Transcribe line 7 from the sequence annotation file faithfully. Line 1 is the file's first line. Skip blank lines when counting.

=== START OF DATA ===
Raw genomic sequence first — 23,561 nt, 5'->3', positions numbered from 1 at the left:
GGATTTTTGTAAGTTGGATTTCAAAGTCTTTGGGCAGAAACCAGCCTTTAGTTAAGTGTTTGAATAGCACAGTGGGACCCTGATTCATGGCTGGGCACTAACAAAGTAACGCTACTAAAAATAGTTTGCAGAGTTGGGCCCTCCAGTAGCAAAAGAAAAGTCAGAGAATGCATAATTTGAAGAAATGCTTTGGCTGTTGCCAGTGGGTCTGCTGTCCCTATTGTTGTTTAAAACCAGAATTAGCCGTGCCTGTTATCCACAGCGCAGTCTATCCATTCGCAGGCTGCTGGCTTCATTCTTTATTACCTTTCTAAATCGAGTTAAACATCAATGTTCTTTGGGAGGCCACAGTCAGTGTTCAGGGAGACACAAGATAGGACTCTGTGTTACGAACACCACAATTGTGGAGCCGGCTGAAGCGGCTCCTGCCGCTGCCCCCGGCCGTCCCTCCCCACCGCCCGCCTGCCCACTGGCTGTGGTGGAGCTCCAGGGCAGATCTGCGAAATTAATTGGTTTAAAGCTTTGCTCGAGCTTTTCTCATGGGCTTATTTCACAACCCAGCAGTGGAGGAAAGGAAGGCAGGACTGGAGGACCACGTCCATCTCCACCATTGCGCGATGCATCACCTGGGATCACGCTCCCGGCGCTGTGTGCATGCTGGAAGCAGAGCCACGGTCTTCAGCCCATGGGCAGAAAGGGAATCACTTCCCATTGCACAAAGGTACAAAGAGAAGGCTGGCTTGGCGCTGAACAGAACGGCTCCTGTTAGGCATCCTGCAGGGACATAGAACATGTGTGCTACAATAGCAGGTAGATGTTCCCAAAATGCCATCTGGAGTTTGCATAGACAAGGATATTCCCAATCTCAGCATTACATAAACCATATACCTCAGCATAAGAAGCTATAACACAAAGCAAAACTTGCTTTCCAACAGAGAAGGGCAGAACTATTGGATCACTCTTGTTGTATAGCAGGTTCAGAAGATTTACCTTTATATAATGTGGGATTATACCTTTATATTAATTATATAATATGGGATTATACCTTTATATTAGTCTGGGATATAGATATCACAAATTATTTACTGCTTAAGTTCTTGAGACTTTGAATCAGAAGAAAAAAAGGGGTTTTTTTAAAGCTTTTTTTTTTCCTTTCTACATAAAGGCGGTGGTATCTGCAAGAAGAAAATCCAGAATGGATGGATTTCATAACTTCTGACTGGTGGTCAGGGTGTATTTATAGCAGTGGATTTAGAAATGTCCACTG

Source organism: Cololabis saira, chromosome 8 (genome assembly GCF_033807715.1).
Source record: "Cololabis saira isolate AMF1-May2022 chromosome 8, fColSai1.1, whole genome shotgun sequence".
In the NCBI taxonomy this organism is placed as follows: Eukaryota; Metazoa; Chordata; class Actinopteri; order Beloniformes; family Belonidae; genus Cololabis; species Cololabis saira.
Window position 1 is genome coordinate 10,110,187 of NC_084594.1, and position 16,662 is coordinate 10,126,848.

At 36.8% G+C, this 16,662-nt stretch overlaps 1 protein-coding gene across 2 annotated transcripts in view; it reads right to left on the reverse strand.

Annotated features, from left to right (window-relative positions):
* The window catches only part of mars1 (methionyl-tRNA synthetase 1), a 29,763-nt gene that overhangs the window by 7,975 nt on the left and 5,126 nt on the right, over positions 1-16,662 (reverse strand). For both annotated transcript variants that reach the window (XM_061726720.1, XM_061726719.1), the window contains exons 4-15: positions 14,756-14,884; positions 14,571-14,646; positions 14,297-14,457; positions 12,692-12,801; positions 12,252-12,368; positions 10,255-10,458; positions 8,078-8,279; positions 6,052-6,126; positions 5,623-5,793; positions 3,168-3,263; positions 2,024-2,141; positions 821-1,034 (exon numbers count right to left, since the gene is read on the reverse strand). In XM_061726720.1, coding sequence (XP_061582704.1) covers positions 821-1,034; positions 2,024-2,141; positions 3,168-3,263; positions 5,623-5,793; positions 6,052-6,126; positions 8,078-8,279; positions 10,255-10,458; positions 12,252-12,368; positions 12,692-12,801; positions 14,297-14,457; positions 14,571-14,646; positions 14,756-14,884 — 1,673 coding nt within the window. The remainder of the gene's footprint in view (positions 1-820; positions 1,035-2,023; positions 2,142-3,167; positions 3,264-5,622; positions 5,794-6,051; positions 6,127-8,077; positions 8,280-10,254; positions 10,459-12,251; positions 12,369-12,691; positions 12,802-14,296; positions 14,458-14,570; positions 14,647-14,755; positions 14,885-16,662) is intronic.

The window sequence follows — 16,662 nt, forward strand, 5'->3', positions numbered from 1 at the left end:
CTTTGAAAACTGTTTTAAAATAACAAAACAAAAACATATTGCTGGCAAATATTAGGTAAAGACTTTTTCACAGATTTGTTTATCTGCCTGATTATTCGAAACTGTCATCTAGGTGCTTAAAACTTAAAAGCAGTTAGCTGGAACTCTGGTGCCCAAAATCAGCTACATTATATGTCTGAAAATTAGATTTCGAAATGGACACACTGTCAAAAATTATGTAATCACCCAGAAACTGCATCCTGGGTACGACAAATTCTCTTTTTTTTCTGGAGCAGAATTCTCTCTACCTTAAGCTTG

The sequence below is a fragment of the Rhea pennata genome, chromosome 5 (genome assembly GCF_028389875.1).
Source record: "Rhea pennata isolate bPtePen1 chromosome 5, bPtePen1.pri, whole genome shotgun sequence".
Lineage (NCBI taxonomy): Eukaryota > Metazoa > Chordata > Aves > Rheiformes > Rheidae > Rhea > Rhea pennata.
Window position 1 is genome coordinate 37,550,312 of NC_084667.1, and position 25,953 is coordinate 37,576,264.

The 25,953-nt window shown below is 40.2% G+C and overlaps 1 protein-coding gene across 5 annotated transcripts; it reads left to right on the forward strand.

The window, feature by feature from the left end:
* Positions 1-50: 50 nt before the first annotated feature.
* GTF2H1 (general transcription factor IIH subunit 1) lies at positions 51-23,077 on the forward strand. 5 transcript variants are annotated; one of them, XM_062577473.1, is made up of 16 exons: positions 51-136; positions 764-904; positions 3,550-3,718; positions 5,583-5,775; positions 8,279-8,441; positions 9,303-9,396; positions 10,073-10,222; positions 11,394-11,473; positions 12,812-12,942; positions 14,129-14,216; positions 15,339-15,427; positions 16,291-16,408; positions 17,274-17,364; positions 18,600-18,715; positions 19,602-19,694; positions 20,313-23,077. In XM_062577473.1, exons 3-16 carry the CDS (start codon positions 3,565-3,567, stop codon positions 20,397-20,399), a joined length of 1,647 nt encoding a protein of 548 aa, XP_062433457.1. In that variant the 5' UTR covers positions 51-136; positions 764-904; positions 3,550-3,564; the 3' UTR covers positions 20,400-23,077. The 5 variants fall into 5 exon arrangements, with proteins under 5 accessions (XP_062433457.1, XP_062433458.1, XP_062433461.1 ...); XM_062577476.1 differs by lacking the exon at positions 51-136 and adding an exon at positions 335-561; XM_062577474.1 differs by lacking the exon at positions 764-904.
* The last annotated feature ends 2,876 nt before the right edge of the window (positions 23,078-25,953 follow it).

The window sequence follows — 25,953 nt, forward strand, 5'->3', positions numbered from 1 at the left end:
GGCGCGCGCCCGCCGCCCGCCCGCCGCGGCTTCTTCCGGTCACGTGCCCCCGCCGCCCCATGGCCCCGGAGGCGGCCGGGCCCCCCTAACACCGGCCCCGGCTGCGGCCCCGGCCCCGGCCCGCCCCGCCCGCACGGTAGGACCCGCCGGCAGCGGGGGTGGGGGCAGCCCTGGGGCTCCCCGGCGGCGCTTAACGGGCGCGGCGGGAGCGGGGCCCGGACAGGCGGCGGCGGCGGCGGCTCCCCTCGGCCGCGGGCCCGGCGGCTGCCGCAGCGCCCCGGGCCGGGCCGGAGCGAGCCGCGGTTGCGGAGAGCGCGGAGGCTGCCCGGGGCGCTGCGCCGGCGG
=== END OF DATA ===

At 36.8% G+C, this 16,662-nt stretch overlaps 1 protein-coding gene across 2 annotated transcripts in view; it reads right to left on the reverse strand.